The recent changes made by Congress are both simple and timely. In 2004, Congress passed a measure increasing the $10 million capital expenditure limit to a more palatable $20 million.10 While this increase was great news to manufacturers, the provision was not set to become effective until September 30, 2009. However, on May 11, 2006, as a result of intense lobbying, Congress passed legislation moving up the effective date of the increase to January 1, 2007.11
Although the new law doubles the capital expenditure limit, it keeps the maximum amount of IDBs that can be issued at $10 million. In other words, beginning in 2007, if ABC Widget Co. has financing needs of $12 million and has made capital expenditures of $4 million over the last three years, ABC can finance up to $10 million of its needs with tax-exempt bonds (the other $2 million could be financed conventionally). The key is that ABC would still be comfortably within the $20 million limit, with the ability to make another $4 million in capital expenditures over the next three years.
With more breathing room under the cap, manufacturers should have less need to hedge against uncertain capital expenditures in the future and should feel more comfortable using IDBs up to the $10 million maximum. Since the cost of putting an IDB transaction in place is relatively high on the front end, a larger bond issue more easily justifies the costs and can result in greater net savings over time.
The increase in the capital expenditure limit will not apply to bonds issued to refinance outstanding IDBs.12 If old bonds are refunded on or after January 1, 2007, the $10 million limit will continue to apply to the refunding bonds. For example, assume ABC had $5 million of bonds issued on its behalf on July 1, 2005. Then, on January 10, 2007, ABC issues $5 million of bonds to refund those old bonds and $4 million of new IDBs to finance additional manufacturing equipment for its plant. With respect to the 2005 bonds, ABC must continue to comply with the $10 million limit. The $4 million in capital expenditures in 2007 will count against the limit, leaving only $1 million in capital expenditures that can be made prior to July 1, 2008. The new 2007 bonds will benefit from the new $20 million limit. The new limit is not particularly helpful to ABC prior to July 1, 2008, since ABC's spending is constrained by the 2005 bonds.
While the capital expenditure limit is just one of the many rules applicable to IDBs, it had been largely responsible for the decline over time in the usefulness of these bonds. The change made by Congress is a first step in the right direction. There are other legislative efforts under way -- e.g., to raise the principal amount of IDBs that can be issued to $20 million and to liberalize rules limiting assets on which bond money can be spent (for example, to finance the production of intellectual property such as software). The tax code recognizes the importance of the domestic manufacturing industry, and these additional changes would help keep the sector strong. However, given the new composition of Congress after last fall's elections, the fate of the additional changes is uncertain.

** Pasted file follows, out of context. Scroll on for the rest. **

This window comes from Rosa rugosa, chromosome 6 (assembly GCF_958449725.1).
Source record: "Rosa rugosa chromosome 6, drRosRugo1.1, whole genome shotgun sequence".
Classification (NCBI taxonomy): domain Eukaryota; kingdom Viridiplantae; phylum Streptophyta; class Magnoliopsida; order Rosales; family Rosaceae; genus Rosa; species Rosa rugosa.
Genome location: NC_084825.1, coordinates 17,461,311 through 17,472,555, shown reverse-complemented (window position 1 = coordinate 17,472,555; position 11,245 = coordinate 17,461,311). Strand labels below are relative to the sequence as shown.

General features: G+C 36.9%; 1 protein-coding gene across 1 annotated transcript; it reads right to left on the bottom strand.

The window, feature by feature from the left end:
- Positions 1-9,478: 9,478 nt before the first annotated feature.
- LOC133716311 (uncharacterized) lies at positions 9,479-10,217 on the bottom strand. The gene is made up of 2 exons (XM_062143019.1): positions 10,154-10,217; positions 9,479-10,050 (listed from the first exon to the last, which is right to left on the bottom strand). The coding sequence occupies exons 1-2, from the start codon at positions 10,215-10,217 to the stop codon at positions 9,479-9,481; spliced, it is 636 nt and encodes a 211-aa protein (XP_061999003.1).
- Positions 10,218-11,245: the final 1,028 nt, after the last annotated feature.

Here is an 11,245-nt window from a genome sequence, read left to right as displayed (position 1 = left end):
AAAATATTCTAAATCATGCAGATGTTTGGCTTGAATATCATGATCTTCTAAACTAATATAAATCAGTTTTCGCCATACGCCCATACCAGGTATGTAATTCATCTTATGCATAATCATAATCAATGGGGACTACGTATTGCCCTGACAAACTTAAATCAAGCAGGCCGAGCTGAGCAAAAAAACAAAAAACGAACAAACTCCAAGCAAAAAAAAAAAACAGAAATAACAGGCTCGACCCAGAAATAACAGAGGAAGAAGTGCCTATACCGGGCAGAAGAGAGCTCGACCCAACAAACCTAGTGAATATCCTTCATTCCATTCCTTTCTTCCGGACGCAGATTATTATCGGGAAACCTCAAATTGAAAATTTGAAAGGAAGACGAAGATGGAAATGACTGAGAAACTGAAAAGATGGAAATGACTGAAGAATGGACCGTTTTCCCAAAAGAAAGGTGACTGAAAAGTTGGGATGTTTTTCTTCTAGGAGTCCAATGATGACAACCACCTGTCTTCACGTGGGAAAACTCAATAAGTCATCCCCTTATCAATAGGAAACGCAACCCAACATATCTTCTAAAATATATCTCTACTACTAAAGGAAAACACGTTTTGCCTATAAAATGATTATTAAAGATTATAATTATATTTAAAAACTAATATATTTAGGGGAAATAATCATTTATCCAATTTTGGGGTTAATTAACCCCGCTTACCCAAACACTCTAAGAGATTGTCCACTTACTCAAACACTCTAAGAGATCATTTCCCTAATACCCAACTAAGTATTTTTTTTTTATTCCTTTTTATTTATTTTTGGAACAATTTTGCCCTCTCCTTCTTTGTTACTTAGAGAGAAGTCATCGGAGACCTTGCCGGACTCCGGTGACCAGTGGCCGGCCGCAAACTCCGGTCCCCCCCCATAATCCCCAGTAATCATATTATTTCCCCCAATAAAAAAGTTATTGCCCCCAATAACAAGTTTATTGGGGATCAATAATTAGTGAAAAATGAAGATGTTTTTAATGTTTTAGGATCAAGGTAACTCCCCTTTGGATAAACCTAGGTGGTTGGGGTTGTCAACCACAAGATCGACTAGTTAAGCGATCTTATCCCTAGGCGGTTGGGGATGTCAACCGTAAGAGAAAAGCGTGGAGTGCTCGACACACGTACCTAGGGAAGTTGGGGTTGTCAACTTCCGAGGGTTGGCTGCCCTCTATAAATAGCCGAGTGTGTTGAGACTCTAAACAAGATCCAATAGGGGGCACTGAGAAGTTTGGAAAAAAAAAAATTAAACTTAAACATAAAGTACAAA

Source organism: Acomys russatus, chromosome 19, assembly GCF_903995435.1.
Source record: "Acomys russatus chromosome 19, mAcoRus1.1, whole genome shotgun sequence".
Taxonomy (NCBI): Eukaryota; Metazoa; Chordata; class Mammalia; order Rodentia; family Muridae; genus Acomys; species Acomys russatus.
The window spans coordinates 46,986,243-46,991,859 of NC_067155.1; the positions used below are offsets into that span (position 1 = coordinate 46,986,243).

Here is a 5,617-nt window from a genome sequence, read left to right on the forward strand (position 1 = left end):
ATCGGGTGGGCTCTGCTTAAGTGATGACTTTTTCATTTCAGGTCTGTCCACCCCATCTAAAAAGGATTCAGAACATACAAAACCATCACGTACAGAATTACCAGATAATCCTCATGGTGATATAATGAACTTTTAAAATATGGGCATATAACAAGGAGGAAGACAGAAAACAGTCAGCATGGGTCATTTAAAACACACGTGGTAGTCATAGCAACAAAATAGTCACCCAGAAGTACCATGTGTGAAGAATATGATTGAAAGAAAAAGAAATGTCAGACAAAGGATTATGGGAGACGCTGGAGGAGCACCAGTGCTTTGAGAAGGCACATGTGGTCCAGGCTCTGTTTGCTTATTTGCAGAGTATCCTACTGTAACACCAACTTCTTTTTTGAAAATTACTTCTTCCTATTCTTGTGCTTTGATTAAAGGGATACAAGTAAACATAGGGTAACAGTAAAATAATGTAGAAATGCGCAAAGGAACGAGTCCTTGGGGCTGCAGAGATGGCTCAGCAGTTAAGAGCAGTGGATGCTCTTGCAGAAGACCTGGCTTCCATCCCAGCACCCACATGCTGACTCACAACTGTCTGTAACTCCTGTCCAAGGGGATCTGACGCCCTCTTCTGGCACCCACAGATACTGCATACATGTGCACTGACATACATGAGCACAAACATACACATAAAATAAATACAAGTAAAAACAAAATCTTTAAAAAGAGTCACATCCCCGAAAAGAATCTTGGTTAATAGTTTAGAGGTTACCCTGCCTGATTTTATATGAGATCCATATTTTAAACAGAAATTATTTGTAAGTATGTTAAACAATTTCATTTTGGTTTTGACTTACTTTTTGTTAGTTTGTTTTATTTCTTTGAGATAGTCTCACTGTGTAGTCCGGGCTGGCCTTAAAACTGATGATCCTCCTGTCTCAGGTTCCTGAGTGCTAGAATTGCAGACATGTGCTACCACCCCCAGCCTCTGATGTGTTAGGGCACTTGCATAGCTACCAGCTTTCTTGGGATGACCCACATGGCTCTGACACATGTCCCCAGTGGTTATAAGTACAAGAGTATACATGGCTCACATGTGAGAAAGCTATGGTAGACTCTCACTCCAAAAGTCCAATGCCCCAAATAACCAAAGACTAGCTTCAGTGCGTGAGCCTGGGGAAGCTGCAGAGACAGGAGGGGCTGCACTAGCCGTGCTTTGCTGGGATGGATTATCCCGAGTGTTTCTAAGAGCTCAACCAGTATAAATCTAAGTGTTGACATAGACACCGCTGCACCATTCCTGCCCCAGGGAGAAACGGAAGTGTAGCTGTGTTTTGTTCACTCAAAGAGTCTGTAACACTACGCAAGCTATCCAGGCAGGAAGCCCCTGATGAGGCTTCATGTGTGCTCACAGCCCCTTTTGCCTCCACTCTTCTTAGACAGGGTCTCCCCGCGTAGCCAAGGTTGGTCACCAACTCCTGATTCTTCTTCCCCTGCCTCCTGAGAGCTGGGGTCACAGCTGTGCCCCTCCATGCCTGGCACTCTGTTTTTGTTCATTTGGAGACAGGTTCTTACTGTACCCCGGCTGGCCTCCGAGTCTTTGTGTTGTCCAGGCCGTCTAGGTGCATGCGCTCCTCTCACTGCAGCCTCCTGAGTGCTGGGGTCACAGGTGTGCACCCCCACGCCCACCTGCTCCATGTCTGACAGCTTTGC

I.R.C. §144(a)(4). ↩
I.R.C. §144(a)(3). ↩
Bond issues must be added together for purposes of the limit if they finance facilities which are (a) located in the same city or are located in the same county (but not in any incorporated municipality) and (b) are used by the same principal user or a related user. I.R.C. §144(a)(2). ↩
A "capital expenditure" is defined broadly as any expenditure properly chargeable to a capital account, regardless of any rule that would permit the company to treat the expenditure as a current expense. See Treas. Reg § 1.103-10(b)(2)(ii)(e). ↩
Capital expenditures must be aggregated if they are made for two or more facilities which are (a) located in the same city or are located in the same county (but not in any incorporated municipality) and (b) are used by the same principal user or a related user. I.R.C. §144(a)(4)(B). ↩
See I.R.C. §144(a)(4). An IDB up to $1,000,000 can be issued without regard to the capital expenditure test. See I.R.C. §144(a)(1). An affirmative election must be made to issue up to $10,000,000, and this triggers the capital expenditure limits. See I.R.C. §(a)(4)(A). ↩
According to the Consumer Price Index Calculator provided by the U.S. Department of Labor, one dollar in 1979 is worth the equivalent of 36 cents today. U.S. Department of Labor Consumer Price Index Calculator, http://www.bls.gov/cpi/ (visited November 14, 2006). In other words, $10,000,000 in 1979 dollars is equal to $3,600,000 now. ↩
When properly structured, a true equipment lease is not considered a capital expenditure ↩
See I.R.C. §144(a)(4)(D). ↩
American Jobs Creation Act of 2004, Pub. L. 108-357, § 340, 118 Stat. 1423, 1485 (2004). The change permits a user to disregard up to $10,000,000 in addition to the $10,000,000 of capital expenditures permitted by I.R.C. §144(a)(4)(A)(ii), effectively bumping up the limit to $20,000,000 for bonds issued after December 31, 2006. See id. ↩
Tax Increase Prevention & Reconciliation Act of 2005, Pub. L. 109-222, §208, 120 Stat. 345, 351 (2006). ↩
See I.R.C. §144(a)(4)(E). While the new law purports to apply to all bonds issued after January 1, 2007, arguably including refunding bonds, there is not a clear legislative intent to override the general rule of I.R.C. §144(a)(4)(E) which provides that a refunding bond can only be issued if the prior issue would have continued to be a qualified small issue IDB notwithstanding the refunding. ↩